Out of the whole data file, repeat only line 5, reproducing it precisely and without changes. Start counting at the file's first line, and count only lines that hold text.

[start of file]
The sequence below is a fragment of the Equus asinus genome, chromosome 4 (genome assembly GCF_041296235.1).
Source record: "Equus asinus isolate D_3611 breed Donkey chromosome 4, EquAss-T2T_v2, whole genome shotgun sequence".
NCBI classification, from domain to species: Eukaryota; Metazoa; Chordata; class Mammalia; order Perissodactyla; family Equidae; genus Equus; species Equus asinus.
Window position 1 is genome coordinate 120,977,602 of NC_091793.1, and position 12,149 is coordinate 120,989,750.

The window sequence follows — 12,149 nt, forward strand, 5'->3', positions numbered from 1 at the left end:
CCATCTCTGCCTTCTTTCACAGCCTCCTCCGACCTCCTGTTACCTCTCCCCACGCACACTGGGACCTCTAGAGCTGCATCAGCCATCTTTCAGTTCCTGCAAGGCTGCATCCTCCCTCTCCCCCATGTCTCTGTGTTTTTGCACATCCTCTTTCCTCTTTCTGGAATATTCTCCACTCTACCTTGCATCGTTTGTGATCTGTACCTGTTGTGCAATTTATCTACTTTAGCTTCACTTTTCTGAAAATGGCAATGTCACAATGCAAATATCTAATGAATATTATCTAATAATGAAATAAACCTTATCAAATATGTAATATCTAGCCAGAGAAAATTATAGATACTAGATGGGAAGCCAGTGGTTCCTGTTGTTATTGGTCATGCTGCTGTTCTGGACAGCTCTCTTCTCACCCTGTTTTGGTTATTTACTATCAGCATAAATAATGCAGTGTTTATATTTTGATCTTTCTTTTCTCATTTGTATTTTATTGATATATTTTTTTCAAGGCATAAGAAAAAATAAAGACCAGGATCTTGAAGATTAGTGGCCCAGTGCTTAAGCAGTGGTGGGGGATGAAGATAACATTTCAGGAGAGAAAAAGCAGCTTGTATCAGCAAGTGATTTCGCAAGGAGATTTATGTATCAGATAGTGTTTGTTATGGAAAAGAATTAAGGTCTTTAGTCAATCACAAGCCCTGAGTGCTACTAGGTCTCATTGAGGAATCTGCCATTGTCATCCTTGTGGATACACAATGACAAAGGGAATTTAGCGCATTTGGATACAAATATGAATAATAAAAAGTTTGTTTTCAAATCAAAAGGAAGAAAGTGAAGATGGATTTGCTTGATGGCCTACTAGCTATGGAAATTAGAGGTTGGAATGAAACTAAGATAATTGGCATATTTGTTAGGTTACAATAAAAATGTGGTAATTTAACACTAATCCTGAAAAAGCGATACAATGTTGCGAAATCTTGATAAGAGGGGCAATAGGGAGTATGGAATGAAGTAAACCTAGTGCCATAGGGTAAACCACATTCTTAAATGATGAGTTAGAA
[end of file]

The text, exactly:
The window sequence follows — 12,149 nt, forward strand, 5'->3', positions numbered from 1 at the left end: